“Insensate neuropathy is partially determined by peripheral nerve length, which is a function of height,” she explained, noting that one study found that the effect of height was entirely responsible for increased odds of sensory neuropathy in men.

Differences in mortality
According to Dr. Peek, data point to women having higher mortality rates associated with diabetes-related LEA. In a 1997 study of operative and perioperative mortality associated with diabetes-related LEA, women had 37.7 deaths per 1,000 amputations, while males had 29.7 deaths per 1,000 amputations. In addition, more deaths were found among female whites and Hispanic patients than among male whites and Hispanics, but no significant difference was found when comparing male and female African-Americans (
Fig. 2).

Another 1997 study reported risk factors associated with in-hospital mortality and the need for institutional care in diabetic patients who underwent LEA. Based on data for LEA-related hospitalizations in six metropolitan statistical areas in South Texas, researchers found a strong association between death following LEA and factors such as female sex, high level amputation, advanced renal disease, anemia, and congestive heart failure.

Dr. Peek said that higher rates of cardiovascular deaths among women after LEA may account for differences in mortality rates between the sexes. According to the literature, women with diabetes may be at an increased risk of atherosclerotic complications compared to men with diabetes.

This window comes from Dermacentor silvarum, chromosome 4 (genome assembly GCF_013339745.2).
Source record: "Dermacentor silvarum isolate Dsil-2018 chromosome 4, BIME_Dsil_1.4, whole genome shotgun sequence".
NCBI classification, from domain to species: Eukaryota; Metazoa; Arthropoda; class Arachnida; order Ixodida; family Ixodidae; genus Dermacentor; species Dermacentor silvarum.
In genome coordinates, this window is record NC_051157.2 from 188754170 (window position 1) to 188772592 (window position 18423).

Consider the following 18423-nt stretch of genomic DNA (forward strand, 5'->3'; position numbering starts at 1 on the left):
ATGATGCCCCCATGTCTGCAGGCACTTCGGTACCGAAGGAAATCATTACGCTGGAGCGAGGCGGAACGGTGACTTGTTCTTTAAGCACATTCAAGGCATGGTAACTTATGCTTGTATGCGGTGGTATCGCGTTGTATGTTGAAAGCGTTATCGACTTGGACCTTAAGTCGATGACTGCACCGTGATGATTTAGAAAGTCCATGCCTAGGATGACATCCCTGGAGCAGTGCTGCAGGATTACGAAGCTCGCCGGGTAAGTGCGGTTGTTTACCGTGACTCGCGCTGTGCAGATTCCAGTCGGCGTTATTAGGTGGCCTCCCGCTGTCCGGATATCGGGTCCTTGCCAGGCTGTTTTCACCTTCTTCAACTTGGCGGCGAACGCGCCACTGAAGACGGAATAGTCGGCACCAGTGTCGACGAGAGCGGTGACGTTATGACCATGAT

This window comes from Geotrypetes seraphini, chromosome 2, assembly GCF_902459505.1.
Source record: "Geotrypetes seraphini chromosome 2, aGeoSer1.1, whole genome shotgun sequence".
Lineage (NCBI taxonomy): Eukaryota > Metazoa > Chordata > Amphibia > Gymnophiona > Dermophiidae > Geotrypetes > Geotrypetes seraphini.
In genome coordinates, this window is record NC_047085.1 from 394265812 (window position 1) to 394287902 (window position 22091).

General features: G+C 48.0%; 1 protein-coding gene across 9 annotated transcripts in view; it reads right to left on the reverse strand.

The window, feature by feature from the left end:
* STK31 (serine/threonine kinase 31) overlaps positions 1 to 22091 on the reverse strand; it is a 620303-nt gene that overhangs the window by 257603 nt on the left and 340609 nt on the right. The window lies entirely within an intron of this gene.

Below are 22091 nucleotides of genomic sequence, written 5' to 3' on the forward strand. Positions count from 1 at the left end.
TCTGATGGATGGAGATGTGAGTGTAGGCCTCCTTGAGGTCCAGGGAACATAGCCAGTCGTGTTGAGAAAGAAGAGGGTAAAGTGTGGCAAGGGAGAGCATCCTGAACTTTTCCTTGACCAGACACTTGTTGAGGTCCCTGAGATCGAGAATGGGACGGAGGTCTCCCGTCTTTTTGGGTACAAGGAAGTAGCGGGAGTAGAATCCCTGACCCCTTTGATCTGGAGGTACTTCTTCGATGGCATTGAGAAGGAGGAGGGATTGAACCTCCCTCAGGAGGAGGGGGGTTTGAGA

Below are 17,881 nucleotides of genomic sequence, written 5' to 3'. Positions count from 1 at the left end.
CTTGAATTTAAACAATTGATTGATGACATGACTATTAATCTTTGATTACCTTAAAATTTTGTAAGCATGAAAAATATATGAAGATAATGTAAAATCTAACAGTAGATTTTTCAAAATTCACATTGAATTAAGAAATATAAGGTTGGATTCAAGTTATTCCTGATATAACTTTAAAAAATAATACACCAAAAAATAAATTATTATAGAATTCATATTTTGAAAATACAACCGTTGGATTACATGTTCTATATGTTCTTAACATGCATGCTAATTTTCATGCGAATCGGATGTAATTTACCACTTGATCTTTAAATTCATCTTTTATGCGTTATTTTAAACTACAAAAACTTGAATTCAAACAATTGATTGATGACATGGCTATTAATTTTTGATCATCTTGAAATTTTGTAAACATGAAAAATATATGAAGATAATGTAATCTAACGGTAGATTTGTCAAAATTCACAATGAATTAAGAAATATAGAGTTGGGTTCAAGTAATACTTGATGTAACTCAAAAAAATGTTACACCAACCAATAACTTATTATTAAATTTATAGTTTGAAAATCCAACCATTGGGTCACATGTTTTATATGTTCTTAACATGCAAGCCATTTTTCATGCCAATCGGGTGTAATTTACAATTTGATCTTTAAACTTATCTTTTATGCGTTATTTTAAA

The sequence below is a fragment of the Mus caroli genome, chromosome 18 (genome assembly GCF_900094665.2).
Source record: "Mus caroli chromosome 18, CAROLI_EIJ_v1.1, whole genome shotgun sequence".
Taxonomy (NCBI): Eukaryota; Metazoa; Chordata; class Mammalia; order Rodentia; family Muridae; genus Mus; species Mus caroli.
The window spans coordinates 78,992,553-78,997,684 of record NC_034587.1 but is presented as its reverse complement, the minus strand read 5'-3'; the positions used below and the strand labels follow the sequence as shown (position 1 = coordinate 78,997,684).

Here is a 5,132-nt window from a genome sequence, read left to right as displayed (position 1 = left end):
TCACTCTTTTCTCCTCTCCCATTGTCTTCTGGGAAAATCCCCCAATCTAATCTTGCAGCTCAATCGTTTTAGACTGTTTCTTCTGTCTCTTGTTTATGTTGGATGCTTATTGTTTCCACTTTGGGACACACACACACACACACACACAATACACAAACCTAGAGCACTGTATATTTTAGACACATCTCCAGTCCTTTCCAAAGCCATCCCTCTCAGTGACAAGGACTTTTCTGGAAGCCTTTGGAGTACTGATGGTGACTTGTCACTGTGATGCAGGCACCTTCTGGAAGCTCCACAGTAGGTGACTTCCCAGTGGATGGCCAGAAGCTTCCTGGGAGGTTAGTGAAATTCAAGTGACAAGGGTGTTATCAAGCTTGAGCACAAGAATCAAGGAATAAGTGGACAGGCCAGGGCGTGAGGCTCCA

Is care equal?
Healthcare factors do not appear to play a role in differences among men and women who undergo LEA, stated Dr. Peek. Evidence exists that men receive equal or higher quality diabetes-related care, including more foot examinations by healthcare providers.

“In addition,” she said, “evidence indicates that prior gender differences in diabetes foot self-care have resolved.”

In 2000, she noted, the age-adjusted prevalence rates of foot self-exams were 7 percent lower for men than women (58.5 percent versus 65.8 percent, respectively). By 2007, however, the rates were measured at 65.8 percent for both genders, according to national data from the Behavioral Risk Factor Surveillance Study.

More study needed
Dr. Peek called for more research to confirm the differences between men and women concerning diabetes-related LEA mortality. She also urged researchers to explore underlying mechanisms for differences in rates of amputation and mortality between the sexes.

“Biologic factors appear to contribute to these differences, but more research in this area is warranted,” she said. “Physicians will not be able to make strides in addressing these differences until we gain a better understanding of them.”

Disclosure information: Dr. Peek—Robert Wood Johnson Foundation Harold Amos Medical Faculty Development Program and the Mentored Patient-Oriented Career Development Award of the National Institute of Diabetes and Digestive and Kidney Diseases.

Jennie McKee is a staff writer for AAOS Now. She can be reached at mckee@aaos.org